The amended proposal will not allow advisers solely to funds that are institutional buyers (claiming the 6(b) exclusion) to obtain new beneficial owners. However, the amended proposal would allow such funds too accept additional investments from beneficial owners that existed as of the effective date of the regulation. The (6)(b) exclusion will be unavailable to advisers to private funds that come into existence after the effective date. The Division seeks comment on the amended proposed 6(b) exclusion.5

Specifically, the Division seeks comment on the following:

  1. Are there any other alternative definitions of institutional buyer that the Division should consider?
  2. With regard to the proposed changes to the institutional buyer exclusion, what are the anticipated benefits, quantifiable costs and/or other impacts on advisers (and other affected parties)?

Click here for information on how to comment on these proposals

The Proposed Private Fund Exemption

Definition of “Private Fund”

Under the original proposal, a “Private Fund” was defined as an issuer that would be an investment company as defined in section 3 of the Investment Company Act of 1940 (the “IC Act”), but for sections 3(c)(1) or 3(c)(7). This definition was taken from the model rule proposed by the North American Securities Administrators Association (“NASAA”) and the definition found in section 202(a)(29) of the Advisers Act.6 Some commenters have raised concern whether the “but for” language in the definition would make the exemption unavailable to advisers to funds that qualify for a 3(c)(1) or 3(c)(7) exclusion, but may also qualify for an exclusion under a different section of the Investment Company Act of 1940.

The amended proposal modifies the definition of private fund by defining such a fund as an issuer that would be an investment company under the IC Act, but qualifies for an exclusion from the definition of an investment company pursuant to section 3(c)(1) or 3(c)(7) of that Act.

It has also been suggested that advisers to entities that have historically been defined as institutional buyers may be unable to claim the proposed private fund exemption because they are not advisers to 3(c)(1) or 3(c)(7) funds. For example, an adviser to a fund excluded from the definition of investment company exclusively under section 3(c)(5) of the Investment Company Act (a “3(c)(5) fund”) would not be able to claim the private fund exemption because the fund does not meet the definition of “private fund.” The Division seeks comment on the amended proposed definition of private fund.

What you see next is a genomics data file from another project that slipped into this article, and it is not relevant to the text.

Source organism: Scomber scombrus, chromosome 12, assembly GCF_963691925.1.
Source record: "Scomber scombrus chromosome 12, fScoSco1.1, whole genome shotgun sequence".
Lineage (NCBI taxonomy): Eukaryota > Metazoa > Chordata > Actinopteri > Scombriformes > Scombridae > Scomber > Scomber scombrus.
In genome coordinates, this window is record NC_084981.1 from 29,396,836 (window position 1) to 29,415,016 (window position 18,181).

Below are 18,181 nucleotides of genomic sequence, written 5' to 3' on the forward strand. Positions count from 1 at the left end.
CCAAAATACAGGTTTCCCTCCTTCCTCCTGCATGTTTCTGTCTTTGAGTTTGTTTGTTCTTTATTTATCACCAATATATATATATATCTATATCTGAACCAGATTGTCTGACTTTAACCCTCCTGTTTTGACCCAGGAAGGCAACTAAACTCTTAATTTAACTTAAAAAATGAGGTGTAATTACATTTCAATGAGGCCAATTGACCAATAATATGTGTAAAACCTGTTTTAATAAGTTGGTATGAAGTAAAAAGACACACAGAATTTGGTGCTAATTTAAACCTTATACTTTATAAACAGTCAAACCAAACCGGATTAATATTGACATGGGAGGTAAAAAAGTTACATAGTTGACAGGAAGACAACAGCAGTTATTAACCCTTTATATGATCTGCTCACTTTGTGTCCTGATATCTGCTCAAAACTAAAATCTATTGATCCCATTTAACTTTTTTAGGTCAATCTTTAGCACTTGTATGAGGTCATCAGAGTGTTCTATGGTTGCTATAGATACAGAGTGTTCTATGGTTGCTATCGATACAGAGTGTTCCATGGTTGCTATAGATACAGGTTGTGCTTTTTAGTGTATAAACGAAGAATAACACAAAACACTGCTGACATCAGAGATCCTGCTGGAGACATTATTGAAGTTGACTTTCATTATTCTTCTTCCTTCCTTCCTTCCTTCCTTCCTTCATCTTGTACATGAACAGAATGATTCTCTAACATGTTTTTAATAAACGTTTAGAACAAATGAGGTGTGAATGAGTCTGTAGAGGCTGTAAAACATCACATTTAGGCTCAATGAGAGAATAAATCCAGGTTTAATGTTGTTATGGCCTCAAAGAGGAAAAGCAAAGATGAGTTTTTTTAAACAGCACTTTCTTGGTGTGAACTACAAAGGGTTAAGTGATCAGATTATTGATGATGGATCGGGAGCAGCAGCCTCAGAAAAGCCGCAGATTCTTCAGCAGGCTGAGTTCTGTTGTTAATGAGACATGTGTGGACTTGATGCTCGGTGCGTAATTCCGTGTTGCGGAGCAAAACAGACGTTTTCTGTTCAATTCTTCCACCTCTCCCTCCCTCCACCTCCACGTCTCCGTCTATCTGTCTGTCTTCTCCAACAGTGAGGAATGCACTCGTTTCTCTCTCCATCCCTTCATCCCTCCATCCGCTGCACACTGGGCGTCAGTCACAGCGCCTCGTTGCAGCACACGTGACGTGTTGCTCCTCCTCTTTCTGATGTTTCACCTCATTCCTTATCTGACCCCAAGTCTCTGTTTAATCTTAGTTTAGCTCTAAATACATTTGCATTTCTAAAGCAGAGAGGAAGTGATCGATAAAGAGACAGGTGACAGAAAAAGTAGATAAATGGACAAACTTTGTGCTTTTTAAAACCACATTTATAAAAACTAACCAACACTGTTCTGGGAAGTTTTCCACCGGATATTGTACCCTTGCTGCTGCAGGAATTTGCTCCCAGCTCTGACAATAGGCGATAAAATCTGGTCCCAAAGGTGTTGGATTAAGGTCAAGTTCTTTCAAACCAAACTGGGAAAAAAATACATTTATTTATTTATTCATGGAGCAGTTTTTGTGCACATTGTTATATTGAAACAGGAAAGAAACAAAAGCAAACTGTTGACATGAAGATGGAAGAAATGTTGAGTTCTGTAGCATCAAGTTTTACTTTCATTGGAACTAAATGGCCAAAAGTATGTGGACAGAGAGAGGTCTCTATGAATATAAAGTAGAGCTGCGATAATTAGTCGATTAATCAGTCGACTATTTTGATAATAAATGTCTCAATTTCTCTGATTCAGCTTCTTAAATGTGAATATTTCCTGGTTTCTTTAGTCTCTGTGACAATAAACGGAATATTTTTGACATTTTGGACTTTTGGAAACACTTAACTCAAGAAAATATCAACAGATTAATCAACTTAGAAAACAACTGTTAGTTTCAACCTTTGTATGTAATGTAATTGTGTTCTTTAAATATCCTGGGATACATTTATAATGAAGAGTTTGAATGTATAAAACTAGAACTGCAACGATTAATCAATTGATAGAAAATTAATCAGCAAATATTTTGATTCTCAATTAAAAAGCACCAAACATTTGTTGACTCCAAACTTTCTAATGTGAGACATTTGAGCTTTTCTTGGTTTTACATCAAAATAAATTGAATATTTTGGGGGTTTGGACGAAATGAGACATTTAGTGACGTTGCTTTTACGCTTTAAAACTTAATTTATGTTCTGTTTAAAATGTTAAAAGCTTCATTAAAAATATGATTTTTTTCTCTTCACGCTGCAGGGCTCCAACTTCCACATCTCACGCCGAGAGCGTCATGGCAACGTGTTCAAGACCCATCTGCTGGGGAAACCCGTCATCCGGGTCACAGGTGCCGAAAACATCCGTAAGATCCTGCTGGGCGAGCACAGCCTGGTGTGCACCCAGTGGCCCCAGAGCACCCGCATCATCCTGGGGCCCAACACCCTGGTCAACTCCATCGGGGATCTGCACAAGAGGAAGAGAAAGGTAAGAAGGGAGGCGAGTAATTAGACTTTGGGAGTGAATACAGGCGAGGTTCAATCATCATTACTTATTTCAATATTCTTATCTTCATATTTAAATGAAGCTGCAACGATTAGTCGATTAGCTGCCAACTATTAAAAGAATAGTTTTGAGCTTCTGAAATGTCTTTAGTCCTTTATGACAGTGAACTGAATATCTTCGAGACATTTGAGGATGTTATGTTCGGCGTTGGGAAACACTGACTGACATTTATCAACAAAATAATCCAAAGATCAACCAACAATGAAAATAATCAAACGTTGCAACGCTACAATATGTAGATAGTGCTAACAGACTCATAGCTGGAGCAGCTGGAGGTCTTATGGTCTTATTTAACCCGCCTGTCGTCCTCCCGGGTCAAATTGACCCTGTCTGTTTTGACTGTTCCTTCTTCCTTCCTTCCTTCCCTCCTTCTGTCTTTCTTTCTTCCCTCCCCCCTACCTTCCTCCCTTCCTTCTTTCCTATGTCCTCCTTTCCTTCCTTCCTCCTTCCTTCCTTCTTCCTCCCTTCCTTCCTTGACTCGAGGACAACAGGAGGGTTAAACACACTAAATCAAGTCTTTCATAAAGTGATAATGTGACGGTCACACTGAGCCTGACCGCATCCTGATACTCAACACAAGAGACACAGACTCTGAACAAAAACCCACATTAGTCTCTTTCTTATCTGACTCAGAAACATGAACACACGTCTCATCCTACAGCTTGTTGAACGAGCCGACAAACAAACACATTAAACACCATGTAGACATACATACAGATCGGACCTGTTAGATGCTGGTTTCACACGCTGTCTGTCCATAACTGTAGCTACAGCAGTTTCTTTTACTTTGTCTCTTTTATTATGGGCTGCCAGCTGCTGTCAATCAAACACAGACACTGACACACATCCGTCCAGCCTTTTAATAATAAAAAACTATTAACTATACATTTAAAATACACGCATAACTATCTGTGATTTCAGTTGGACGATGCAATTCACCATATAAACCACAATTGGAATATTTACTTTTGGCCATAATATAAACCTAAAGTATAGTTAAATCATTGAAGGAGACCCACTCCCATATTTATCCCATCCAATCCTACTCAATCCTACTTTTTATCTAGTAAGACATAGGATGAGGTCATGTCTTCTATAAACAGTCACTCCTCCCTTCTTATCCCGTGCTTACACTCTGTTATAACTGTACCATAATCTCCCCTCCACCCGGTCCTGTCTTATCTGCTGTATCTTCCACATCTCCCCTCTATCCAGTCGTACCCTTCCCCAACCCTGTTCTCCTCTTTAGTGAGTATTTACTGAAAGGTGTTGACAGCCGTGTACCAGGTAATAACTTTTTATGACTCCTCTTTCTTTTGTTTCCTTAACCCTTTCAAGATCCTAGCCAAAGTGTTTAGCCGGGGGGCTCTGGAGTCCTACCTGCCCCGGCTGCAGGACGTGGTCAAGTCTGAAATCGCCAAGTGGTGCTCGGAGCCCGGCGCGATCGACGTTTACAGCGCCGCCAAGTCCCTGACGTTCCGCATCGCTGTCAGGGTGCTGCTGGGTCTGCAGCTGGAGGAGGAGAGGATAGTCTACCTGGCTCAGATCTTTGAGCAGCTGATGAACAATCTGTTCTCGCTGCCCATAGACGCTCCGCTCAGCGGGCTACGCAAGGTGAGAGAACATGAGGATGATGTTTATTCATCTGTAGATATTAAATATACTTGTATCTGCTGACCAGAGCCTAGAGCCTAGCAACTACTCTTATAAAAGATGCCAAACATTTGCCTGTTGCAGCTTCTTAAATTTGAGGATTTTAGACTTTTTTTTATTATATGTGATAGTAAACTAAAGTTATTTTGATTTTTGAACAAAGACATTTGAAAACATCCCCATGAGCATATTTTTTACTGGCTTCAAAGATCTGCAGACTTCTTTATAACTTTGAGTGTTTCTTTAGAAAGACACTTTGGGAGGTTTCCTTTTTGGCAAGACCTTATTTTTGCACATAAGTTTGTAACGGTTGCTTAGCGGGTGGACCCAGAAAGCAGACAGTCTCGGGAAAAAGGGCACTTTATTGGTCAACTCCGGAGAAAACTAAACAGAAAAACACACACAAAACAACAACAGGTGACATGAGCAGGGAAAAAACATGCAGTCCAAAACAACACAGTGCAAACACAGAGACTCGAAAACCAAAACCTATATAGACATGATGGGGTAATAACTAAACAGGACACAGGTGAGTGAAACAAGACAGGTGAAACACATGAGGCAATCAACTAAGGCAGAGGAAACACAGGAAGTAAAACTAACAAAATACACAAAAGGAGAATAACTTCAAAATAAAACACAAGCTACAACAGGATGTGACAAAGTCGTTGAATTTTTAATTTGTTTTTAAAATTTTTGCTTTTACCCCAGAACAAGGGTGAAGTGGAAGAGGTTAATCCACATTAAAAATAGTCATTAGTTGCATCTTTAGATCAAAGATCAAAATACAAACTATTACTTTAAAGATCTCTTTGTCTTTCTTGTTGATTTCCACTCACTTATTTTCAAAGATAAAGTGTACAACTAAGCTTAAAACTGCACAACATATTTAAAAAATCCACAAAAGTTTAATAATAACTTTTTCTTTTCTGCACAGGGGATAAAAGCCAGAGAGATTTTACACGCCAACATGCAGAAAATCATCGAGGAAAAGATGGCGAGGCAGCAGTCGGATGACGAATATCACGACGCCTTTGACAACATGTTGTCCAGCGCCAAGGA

Specifically, the Division seeks comment on the following:

  1. Should the definition of private fund be changed so that the exemption is based on investor qualification alone?
  2. Are there additional types of funds that should be included in the proposed definition of private fund?
  3. Should the Division broaden the definition of private fund to cover all funds excluded from the definition of investment company under section 3(c) of the Investment Company Act?
  4.  Are there any modifications or alternatives to the amended proposed private fund definition that the Division should consider?
  5. With regard to the proposed changes to the definition of private fund, what are the anticipated benefits, quantifiable costs and/or other impacts on advisers (and other affected parties)?

Click here for information on how to comment on these proposals

Inclusion of Advisers to Certain 3(c)(1) Funds as Exempted Advisers

Similar to rules 203(m) and 203(l) under the Investment Advisers Act of 1940, the Division’s original proposal would have conditionally exempted from registration advisers to 3(c)(7) funds and venture capital funds. Unlike the federal rule, the original proposal did not provide for an exemption for 3(c)(1) funds.

Unlike 3(c)(7) funds, which generally require beneficial owners to be “qualified purchasers,” a 3(c)(1) fund is not by its terms required to have beneficial owners with any particular level of financial assets or sophistication. The Division therefore does not believe that a full exemption from registration for all advisers of 3(c)(1) funds is necessarily consistent with investor protection interests. However, the Division does recognize that there may be appropriate reasons to exempt advisers to certain 3(c)(1) funds from registration, provided that investor protection concerns are addressed.

As a result, the Division’s amended proposal would exempt advisers to certain 3(c)(1) funds where the beneficial owners demonstrate a certain certain level of net worth. Specifically, the exemption would be conditional upon all beneficial owners being “qualified clients”, as defined by Advisers Act Rule 205-3(d)(1).7 However, the amended proposal would require the value of the beneficial owner’s primary residence to be excluded from the net worth calculation.

As an additional condition of the exemption from registration, advisers to 3(c)(1) funds must disclose in writing at the time of the beneficial owner’s purchase: i) all services to be provided to individual beneficial owners; ii) all duties the investment adviser owes to the beneficial owners; and iii) any other material information affecting the rights or responsibilities of the beneficial owners. If no services or duties are to be provided or owed to the beneficial owners, that fact must also be disclosed. Additionally, the private fund adviser shall obtain annually audited financial statements for each 3(c)(1) fund that is not a venture capital fund, and must deliver a copy of those audited financial statements to the beneficial owners.

The Division believes the amended proposal allows additional private funds to claim the exemption, while promoting investor protection interests. The Division seeks comment on the amended proposed private fund exemption.

Specifically, the Division seeks comment on the following:

  1. Should the Division extend the exemption to cover advisers to 3(c)(1) funds as described in the proposal in light of investor protection concerns?
  2. Should the Division extend the exemption to advisers to other types of funds and based the exemption on investor qualification alone?